Potential temperature, salinity, and sigma-theta sections for the following transects are presented. Each plot spans 200 km and horizontal scales are preserved. Contour intervals are indicated on plots. The CTD station numbers are shown along the top horizontal axis and the ocean bottom (based on depths at CTD stations) is shaded.

3.d.3. Horizontal Pressure and Density Surfaces.

Contoured surfaces may be accessed via Table 1. Contours of temperature, salinity and density fields on the 5, 25, 50, 100, 150 and 200 dbar pressure surfaces (equivalent to depth in m) and the sigma theta 26.00 density surface (mid water column) are presented for information. The 5 m field is the mean of the 0-10 m layer. Dynamic height fields indicate geostrophic shear. Cyan regions show where the ocean bottom is shallower than the plotted surface. CTD profiles at the red dots (x indicates no data). Wilkinson Basin mooring marked by the wheel. Red lines bound region of the CONVEX water mass analyses. Plotted contour intervals, along with data extrema and search epsilon, are indicated in captions.

3.d.4. Data Files.

Profiles can be made available as (a) ASCII files upon request to frank.bub@unh.edu. Upon final quality control, we will provide (b) JGOFS default files through a ftp site.

Other OC-316 Cruise data including enroute ADCP, TSAL, navigation, bathymetry and observed weather records will also be made available upon further processing.

4. Acknowledgements.

We appreciate the efforts of Captain Bearse and the crew of R/V OCEANUSably as they preofessionally helped us conduct this field program. The technical assistance of L. Stein is appreciated. We are grateful for the help provided by T. Loder and R. Clauss in processing the bottle salinities. F. Bub, W. Brown, and P. Mupparapu are supported by NSF Grant OCE-9530249.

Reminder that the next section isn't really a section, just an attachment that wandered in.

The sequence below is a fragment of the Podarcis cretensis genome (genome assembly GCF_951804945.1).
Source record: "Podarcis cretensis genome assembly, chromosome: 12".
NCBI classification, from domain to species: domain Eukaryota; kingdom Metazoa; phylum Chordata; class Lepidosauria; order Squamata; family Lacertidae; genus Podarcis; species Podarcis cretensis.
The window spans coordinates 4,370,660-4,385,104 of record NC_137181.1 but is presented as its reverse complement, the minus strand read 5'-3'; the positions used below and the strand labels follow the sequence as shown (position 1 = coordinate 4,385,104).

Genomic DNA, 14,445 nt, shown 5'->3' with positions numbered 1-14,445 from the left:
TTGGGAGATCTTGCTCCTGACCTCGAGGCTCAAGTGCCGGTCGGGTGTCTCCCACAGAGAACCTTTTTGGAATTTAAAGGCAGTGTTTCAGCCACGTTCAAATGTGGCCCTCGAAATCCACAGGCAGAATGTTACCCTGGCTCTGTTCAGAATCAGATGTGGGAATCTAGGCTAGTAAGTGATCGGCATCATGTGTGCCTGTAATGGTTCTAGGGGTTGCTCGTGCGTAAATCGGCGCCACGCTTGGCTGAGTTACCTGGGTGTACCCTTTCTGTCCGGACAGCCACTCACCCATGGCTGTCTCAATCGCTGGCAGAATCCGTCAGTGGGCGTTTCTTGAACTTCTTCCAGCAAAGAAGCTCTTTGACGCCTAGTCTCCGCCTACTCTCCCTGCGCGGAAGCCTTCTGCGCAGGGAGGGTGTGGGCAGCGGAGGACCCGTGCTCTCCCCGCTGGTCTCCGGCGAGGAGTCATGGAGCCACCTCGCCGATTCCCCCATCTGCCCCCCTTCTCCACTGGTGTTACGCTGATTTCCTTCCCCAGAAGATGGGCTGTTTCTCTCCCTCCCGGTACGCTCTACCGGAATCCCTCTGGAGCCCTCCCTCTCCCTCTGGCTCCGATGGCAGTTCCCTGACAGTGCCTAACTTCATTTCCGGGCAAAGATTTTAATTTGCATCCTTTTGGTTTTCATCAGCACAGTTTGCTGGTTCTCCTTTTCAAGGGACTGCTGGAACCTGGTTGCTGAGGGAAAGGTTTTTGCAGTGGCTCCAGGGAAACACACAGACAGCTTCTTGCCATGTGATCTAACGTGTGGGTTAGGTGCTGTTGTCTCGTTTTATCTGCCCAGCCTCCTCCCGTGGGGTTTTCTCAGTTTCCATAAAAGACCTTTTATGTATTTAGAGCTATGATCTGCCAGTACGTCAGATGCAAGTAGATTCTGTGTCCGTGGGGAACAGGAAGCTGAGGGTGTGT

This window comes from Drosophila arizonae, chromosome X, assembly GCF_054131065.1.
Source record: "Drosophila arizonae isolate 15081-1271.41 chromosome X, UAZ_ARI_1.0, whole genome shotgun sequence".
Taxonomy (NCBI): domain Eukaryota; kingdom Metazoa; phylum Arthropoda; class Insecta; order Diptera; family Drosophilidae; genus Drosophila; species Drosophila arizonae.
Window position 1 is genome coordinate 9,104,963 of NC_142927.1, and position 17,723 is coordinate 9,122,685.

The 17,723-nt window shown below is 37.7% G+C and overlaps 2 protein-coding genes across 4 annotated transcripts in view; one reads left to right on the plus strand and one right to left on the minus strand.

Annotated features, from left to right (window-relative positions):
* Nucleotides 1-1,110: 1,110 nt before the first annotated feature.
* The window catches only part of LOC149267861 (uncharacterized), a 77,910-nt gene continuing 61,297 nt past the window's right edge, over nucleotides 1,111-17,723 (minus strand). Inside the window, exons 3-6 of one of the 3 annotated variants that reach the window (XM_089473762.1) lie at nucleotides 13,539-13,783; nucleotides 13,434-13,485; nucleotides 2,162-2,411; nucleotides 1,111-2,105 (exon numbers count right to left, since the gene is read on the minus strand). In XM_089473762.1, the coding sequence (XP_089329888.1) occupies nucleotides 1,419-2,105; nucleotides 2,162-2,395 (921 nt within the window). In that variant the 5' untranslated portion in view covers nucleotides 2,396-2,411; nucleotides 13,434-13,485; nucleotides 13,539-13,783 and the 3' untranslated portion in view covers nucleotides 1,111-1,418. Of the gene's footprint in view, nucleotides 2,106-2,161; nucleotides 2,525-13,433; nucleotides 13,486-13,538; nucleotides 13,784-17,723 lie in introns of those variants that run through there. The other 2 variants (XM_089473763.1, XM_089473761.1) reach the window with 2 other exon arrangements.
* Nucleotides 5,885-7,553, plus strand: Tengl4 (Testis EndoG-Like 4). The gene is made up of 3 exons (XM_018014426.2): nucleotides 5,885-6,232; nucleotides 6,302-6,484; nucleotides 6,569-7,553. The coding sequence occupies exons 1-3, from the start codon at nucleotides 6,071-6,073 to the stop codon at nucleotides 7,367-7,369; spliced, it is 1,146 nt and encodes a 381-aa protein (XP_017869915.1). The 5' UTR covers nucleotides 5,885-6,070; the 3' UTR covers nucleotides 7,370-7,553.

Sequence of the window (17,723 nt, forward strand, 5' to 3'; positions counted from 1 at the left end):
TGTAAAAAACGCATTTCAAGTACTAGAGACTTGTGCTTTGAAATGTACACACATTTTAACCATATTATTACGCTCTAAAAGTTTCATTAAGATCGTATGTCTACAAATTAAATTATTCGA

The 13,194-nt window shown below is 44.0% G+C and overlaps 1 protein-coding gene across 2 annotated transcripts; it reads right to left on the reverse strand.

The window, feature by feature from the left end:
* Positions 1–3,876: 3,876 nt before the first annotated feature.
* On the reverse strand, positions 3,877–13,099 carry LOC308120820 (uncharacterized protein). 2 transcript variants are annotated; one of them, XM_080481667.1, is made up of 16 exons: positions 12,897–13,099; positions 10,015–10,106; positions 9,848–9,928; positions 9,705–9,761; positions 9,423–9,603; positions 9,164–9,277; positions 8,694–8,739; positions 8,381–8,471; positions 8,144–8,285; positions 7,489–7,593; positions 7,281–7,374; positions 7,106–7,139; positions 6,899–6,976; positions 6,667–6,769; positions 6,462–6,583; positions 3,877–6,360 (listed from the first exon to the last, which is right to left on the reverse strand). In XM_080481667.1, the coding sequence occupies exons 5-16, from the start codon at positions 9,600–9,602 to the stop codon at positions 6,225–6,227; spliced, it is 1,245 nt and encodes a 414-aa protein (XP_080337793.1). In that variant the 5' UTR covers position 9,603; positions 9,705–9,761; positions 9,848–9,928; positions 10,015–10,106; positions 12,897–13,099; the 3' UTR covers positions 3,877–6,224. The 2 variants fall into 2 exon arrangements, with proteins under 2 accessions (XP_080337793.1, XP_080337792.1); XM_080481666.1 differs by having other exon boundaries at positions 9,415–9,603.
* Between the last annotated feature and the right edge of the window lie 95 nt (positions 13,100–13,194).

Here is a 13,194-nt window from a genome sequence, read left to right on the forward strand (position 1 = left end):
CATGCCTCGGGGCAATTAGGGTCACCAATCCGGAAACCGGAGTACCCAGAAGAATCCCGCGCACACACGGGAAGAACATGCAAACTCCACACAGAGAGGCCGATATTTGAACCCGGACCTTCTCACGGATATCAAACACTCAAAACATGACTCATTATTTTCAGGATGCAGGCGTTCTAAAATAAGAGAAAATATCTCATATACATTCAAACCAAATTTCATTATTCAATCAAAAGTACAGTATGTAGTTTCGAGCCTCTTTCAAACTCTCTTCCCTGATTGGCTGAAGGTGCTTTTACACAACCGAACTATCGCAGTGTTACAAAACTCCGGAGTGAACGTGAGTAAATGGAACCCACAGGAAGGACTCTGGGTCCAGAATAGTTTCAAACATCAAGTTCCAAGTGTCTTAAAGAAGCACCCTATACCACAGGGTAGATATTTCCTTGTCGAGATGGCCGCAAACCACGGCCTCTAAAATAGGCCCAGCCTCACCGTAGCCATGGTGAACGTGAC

5. References.

Fofonoff, N. P. and R. C. Millard Jr., 1983. Algorithms for compilation of fundamental properties of seawater, UNESCO Technical Papers in Marine Science, no. 44. UNESCO, Paris, France, 53 pages.

Garrison, K. M. and W. S. Brown, 1989. Hydrographic survey in the Gulf of Maine July-August 1987, UNH Tech. Rpt. No. UNHMP-T/DR-SG-89-5, Univ. of NH, Durham, NH.

Morgan, P. P., 1994, SEAWATER Software Version 1.2b, CSIRO Division of Oceanography, Hobart, AUS.

Table 1. Surface Contours of Water Properties.

These fields are briefly described in section 3.d.3. Pressure (P), Temperature (T), Salinity (S), Density (D), and Dynamic Height (DH) are contoured at the specfied pressure or density levels.


(deg C)

(cm, ref surface)
05 dbar T05 S05 D05 X X X
25 dbar T25 S25 D25 X X X
50 dbar T50 S50 D50 X X X
100 dbar T100 S100 D100 DH100
150 dbar T150 S150 D150 DH150
200 dbar T200 S200 D200 X X X


(deg C)

26.00 sigma theta P26.00 T26.00 S26.00

Table 2. CTD Profile Plots.

Hydrographic station information for the R/V OCEANUS Cruise OC-316 (29 January-02 February 1998). Position, depth, date, and time are for the bottom of the cast. Profiles, which are described in section 3.d.1, may be viewed by clicking on ##A or ##B. See Figure 1.a for station locations.
 CTD station    Latitude    Longitude   Water Depth  Time     Date
   number      (deg min N)  (deg min W)  (meters)    (Z)   (DD/MM/YY)